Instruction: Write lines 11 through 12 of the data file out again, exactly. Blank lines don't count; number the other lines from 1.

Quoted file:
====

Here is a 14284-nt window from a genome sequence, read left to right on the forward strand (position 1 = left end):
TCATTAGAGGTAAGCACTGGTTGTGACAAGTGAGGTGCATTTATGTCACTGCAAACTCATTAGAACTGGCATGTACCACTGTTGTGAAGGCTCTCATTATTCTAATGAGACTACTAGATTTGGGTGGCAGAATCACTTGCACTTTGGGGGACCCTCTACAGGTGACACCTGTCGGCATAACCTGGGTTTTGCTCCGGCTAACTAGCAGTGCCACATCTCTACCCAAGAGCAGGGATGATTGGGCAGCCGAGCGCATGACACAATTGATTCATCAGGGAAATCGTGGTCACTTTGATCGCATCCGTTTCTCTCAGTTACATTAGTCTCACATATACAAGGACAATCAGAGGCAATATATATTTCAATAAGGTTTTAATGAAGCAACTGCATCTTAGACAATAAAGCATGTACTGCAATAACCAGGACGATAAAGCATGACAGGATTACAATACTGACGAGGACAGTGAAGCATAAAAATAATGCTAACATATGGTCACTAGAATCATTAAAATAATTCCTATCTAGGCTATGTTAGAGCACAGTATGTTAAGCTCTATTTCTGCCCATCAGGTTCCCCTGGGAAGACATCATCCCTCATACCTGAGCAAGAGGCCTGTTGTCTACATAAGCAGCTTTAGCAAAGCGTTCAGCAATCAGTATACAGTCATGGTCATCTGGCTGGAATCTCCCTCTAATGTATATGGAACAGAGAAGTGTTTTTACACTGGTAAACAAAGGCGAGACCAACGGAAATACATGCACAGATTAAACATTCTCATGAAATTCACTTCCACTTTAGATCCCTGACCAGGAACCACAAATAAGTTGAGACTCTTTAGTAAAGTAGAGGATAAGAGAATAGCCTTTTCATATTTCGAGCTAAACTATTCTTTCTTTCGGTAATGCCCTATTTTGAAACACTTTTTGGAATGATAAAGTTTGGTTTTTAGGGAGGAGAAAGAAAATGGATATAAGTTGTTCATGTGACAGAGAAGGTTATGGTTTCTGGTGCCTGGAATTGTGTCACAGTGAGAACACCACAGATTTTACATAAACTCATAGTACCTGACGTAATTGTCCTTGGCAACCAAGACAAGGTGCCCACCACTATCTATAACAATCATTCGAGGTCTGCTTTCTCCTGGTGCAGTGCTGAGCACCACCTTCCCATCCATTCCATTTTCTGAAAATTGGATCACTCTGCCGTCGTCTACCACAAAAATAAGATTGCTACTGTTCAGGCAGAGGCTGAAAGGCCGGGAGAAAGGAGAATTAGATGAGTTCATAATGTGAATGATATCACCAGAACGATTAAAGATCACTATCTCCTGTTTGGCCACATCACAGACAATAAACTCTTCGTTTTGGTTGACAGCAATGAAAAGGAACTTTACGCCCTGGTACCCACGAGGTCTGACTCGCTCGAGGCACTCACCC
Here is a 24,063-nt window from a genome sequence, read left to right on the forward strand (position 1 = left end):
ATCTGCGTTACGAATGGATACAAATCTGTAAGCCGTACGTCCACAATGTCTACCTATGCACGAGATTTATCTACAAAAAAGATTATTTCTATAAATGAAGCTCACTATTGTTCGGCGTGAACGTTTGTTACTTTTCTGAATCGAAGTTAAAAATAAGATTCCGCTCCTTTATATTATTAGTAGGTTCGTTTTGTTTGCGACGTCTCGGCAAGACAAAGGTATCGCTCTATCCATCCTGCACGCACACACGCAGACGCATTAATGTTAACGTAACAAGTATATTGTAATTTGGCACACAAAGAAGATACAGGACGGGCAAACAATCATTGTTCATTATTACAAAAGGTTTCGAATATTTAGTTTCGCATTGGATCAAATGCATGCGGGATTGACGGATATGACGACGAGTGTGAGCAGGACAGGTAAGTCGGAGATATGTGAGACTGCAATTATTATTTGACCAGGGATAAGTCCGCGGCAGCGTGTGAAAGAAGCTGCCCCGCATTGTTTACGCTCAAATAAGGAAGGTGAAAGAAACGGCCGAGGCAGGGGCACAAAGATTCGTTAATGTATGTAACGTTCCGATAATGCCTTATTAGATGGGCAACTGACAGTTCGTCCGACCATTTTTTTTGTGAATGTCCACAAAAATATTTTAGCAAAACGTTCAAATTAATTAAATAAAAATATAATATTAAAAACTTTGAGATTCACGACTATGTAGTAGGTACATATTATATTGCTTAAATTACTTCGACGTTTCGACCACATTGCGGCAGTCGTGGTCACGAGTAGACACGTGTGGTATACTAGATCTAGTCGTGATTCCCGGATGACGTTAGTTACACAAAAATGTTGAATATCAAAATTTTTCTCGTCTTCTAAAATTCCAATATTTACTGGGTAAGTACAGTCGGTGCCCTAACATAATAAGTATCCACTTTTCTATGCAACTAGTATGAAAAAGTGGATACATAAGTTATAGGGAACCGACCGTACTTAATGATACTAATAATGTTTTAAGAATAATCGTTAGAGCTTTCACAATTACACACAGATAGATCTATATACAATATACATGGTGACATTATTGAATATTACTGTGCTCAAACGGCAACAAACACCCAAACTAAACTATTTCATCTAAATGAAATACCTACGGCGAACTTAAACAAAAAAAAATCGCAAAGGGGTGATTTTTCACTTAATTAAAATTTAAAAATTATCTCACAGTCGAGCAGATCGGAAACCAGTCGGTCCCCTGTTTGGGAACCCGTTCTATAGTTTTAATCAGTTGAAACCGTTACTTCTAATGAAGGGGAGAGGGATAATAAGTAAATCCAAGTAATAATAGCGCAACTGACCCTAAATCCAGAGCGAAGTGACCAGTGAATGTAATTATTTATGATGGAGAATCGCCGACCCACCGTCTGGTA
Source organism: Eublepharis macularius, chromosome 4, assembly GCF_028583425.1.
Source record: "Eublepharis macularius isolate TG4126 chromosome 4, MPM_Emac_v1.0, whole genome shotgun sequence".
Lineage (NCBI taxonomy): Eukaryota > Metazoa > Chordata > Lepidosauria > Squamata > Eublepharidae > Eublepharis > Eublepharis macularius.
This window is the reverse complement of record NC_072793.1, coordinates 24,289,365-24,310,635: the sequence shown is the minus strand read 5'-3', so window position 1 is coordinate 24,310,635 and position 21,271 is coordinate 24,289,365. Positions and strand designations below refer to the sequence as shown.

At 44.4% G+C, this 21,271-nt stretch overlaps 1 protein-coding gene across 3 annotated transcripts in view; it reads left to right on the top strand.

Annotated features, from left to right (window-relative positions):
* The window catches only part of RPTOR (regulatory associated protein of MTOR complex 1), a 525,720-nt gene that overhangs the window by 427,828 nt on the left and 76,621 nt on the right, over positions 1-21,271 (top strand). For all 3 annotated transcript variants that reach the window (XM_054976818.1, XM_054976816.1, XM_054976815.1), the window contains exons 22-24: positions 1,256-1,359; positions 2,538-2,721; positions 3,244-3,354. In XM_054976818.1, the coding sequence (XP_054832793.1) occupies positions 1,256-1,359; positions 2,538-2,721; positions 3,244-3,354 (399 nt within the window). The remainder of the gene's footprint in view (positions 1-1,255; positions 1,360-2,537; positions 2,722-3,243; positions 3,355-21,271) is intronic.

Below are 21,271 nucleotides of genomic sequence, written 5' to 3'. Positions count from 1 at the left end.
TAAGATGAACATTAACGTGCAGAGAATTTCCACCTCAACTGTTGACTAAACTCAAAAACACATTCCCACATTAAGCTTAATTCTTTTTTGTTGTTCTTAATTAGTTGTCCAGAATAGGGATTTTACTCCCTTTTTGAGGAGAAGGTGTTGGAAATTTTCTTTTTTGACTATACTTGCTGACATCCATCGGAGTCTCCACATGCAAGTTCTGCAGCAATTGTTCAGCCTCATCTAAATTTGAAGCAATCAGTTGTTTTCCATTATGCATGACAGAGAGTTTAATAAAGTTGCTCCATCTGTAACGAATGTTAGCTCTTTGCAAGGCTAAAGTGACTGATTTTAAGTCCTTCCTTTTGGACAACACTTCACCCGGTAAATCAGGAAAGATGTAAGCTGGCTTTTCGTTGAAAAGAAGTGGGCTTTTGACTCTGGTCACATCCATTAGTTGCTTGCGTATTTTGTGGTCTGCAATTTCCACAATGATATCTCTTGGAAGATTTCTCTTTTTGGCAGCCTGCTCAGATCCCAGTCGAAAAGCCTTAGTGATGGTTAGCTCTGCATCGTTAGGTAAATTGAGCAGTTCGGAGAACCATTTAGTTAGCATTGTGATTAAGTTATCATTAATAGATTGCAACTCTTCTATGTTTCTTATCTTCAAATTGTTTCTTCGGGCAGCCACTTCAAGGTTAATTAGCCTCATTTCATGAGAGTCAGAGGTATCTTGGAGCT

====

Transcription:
* The window catches only part of RPTOR (regulatory associated protein of MTOR complex 1), a 525,720-nt gene that overhangs the window by 427,828 nt on the left and 76,621 nt on the right, over positions 1-21,271 (top strand). For all 3 annotated transcript variants that reach the window (XM_054976818.1, XM_054976816.1, XM_054976815.1), the window contains exons 22-24: positions 1,256-1,359; positions 2,538-2,721; positions 3,244-3,354. In XM_054976818.1, the coding sequence (XP_054832793.1) occupies positions 1,256-1,359; positions 2,538-2,721; positions 3,244-3,354 (399 nt within the window). The remainder of the gene's footprint in view (positions 1-1,255; positions 1,360-2,537; positions 2,722-3,243; positions 3,355-21,271) is intronic.

Below are 21,271 nucleotides of genomic sequence, written 5' to 3'. Positions count from 1 at the left end.